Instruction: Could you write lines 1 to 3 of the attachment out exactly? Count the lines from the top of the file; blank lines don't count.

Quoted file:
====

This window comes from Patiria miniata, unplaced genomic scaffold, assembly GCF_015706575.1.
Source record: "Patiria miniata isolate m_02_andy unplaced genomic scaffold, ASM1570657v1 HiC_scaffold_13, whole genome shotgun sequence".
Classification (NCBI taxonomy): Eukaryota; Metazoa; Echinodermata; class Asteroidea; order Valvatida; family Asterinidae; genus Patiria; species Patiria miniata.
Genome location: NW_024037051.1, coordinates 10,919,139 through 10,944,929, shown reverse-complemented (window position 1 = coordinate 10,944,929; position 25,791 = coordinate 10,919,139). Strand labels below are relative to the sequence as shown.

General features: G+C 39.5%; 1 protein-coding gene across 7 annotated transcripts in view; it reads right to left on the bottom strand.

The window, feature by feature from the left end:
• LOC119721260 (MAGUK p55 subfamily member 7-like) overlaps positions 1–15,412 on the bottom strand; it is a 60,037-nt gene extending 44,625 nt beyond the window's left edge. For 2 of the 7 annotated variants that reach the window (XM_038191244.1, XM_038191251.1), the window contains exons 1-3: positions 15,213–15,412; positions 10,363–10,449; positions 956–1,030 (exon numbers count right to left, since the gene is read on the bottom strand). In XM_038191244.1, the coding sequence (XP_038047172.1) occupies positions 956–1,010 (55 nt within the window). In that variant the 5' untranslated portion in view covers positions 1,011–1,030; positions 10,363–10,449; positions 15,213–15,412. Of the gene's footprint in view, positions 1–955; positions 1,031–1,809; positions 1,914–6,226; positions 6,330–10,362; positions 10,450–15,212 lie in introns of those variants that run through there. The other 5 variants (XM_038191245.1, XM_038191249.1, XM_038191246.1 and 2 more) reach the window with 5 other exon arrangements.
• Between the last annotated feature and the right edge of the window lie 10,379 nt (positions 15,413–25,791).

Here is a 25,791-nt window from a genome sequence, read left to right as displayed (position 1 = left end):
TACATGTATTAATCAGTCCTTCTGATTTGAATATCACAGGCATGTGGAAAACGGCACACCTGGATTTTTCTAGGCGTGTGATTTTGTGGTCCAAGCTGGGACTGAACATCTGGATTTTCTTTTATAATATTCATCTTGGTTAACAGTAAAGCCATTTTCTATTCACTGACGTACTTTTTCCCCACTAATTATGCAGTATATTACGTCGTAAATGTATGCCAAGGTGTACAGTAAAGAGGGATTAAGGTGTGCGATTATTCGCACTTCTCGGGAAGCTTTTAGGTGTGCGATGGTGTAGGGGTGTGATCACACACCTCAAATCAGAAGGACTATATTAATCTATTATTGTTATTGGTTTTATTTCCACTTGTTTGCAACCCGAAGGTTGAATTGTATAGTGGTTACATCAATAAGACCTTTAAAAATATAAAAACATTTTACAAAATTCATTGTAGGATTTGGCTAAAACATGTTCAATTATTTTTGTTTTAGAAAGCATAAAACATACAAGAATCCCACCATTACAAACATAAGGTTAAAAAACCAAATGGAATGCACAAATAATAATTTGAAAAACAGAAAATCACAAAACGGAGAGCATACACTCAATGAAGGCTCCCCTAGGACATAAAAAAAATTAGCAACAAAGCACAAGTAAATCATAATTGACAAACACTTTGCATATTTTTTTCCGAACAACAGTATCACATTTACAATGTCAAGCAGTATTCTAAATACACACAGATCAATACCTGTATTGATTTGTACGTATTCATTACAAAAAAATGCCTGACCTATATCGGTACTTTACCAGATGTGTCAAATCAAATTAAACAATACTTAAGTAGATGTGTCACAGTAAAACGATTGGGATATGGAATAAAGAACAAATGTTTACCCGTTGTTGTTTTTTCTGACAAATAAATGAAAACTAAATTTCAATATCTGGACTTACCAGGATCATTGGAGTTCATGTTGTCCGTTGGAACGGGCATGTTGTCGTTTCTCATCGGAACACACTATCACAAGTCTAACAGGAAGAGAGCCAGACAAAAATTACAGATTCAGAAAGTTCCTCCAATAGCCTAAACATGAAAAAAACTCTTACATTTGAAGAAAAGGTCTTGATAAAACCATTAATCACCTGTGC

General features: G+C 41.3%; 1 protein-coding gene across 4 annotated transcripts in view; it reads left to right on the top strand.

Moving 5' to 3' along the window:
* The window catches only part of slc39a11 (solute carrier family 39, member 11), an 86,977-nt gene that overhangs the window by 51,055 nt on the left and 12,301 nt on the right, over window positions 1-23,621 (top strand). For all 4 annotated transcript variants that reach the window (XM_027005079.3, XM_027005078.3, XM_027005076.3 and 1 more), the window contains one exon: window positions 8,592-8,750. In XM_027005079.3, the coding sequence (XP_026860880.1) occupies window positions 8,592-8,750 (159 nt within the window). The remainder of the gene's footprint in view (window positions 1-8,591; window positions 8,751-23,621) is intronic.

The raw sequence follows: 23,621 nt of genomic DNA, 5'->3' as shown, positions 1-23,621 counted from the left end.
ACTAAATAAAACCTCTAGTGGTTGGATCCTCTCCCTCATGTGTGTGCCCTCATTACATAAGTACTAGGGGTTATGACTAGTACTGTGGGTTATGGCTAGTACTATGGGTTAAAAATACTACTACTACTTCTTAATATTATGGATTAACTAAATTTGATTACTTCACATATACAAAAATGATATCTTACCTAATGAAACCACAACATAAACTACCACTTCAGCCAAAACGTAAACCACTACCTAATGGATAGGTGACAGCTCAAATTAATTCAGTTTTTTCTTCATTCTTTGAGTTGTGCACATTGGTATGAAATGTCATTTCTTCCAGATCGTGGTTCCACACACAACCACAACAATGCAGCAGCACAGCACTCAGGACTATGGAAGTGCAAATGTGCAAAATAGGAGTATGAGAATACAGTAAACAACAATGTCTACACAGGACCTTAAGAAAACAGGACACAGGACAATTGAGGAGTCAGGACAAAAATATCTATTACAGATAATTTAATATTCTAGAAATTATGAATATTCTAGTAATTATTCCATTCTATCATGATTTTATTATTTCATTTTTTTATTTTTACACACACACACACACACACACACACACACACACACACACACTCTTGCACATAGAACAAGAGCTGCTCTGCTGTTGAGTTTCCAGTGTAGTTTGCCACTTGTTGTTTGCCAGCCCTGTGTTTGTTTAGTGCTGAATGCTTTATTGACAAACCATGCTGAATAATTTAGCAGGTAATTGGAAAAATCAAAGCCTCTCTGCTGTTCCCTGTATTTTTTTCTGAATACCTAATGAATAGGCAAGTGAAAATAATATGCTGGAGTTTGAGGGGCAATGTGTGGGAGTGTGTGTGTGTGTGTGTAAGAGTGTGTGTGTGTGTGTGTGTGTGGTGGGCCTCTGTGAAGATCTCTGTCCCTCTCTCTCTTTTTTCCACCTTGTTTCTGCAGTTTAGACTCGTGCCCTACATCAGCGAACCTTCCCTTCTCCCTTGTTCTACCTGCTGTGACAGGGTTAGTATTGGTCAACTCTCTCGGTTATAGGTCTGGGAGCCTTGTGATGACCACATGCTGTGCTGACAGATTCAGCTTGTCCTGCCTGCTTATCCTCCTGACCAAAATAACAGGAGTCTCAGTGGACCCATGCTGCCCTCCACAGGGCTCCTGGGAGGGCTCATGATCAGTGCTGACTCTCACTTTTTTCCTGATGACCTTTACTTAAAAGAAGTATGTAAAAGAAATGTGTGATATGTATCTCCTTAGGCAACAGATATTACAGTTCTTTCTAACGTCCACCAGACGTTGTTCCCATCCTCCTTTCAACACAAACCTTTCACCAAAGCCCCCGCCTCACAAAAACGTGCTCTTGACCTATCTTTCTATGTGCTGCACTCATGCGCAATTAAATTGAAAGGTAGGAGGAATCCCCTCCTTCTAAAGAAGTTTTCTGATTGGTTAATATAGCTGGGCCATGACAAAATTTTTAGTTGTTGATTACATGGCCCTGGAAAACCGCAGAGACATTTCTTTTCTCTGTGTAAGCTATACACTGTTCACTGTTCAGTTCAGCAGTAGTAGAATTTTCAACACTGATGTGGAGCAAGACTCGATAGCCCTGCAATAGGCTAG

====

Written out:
This window comes from Patiria miniata, unplaced genomic scaffold, assembly GCF_015706575.1.
Source record: "Patiria miniata isolate m_02_andy unplaced genomic scaffold, ASM1570657v1 HiC_scaffold_13, whole genome shotgun sequence".
Classification (NCBI taxonomy): Eukaryota; Metazoa; Echinodermata; class Asteroidea; order Valvatida; family Asterinidae; genus Patiria; species Patiria miniata.